Ward, a generous and humane man, said afterward, "My grandmother could have won the race on that horse." And then, like distant noises, since The Curragh meeting is a meeting of the populace, the fact that it was held in the shadow of civil war in Northern Ireland was as passionately discussed as the race. There was the inevitable man who recalled that people danced in Brussels on the eve of the Battle of Waterloo. And it is true that just as Nijinsky finished, the first shots—as distinct from rocks and petrol bombs—were being loosed off in Belfast.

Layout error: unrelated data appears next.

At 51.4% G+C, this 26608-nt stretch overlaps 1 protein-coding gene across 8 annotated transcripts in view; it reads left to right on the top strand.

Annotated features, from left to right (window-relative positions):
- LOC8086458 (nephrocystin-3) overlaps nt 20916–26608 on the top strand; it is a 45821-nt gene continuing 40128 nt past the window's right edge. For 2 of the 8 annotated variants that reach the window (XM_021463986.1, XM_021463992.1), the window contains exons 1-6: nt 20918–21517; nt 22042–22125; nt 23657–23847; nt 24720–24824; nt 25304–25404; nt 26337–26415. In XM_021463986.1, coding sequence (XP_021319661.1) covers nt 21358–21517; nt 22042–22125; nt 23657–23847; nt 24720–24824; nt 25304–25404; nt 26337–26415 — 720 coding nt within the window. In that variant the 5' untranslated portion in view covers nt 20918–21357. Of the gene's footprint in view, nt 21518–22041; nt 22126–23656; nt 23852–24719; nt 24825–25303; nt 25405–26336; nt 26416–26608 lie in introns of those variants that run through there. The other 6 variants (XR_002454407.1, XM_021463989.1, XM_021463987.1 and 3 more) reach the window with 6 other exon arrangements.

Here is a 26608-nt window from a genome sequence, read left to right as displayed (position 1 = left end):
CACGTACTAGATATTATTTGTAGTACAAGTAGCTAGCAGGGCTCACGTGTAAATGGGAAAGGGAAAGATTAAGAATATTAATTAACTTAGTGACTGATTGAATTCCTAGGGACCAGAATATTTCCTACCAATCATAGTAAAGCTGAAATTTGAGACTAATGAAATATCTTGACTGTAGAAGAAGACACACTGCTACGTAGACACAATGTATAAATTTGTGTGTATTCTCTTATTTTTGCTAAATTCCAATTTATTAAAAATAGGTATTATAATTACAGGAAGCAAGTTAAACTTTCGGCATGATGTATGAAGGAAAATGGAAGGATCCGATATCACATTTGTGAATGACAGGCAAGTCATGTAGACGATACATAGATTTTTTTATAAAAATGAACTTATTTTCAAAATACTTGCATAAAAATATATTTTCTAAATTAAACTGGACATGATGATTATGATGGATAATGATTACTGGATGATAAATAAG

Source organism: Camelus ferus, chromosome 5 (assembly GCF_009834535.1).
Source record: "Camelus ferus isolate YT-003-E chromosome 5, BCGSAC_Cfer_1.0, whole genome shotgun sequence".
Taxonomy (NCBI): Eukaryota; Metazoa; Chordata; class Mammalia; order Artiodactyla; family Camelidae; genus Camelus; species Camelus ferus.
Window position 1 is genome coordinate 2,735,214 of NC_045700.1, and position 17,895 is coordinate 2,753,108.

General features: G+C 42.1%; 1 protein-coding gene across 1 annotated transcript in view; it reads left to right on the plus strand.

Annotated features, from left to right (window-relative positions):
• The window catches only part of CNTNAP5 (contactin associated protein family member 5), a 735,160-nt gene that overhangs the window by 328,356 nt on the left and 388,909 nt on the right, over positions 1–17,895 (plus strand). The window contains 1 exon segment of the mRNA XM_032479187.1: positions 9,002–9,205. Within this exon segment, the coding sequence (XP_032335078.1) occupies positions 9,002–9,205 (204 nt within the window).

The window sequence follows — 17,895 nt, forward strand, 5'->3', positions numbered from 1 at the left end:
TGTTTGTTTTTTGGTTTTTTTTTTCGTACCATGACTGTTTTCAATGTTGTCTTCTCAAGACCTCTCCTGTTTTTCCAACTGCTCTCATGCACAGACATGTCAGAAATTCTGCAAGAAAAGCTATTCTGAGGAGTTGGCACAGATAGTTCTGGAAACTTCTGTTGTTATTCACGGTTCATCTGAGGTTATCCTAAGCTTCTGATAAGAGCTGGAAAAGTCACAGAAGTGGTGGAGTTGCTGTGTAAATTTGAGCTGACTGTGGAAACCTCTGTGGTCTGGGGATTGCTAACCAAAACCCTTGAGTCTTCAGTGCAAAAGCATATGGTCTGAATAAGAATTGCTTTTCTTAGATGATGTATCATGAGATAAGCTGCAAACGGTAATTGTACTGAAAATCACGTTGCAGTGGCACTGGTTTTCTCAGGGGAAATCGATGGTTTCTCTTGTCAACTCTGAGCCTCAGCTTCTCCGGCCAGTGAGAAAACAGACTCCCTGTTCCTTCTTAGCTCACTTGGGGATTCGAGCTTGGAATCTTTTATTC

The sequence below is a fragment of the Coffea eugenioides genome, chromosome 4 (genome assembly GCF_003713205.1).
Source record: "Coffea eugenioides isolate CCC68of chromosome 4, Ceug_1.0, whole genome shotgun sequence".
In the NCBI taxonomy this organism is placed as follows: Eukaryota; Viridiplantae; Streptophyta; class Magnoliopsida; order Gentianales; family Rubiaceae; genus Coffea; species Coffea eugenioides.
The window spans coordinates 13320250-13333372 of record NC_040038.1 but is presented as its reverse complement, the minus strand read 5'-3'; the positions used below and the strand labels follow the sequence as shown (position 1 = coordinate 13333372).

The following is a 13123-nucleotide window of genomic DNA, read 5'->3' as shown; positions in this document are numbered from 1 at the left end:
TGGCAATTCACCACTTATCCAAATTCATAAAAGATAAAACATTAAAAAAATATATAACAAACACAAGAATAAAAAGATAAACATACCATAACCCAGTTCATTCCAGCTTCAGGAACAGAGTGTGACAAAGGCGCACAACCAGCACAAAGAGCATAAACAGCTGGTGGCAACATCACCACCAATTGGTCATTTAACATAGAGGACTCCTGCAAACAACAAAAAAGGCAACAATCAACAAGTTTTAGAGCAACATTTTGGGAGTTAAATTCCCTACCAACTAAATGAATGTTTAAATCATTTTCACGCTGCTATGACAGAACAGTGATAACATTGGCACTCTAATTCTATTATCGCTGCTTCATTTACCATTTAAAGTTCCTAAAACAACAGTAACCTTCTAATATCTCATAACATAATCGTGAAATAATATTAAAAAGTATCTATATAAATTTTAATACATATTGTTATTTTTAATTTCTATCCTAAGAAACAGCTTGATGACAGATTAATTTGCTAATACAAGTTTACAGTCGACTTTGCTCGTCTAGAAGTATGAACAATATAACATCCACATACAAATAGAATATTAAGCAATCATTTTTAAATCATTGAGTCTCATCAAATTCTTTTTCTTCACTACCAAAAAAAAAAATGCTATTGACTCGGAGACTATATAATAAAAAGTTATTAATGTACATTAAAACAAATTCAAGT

As the crowd of cars streamed away from The Curragh, a slow-up occurred on the Naas Road. What was causing he holdup? It was the fact that the President of the Republic of Ireland was proceeding leisurely homeward from the meeting, in a car of vintage appearance. Nobody had bothered to give him extra protection, or insist that he drive at top speed through a potentially perilous land. He had a motorcycle escort of two. Being myself in something of a hurry, I remarked to my driver that it was a pity we had just chanced to get behind the President.
Said he, "There's no protocol that says we can't pass him on the free roads of Ireland."
He put his foot down, and we shot past that strange old car and even stranger old man.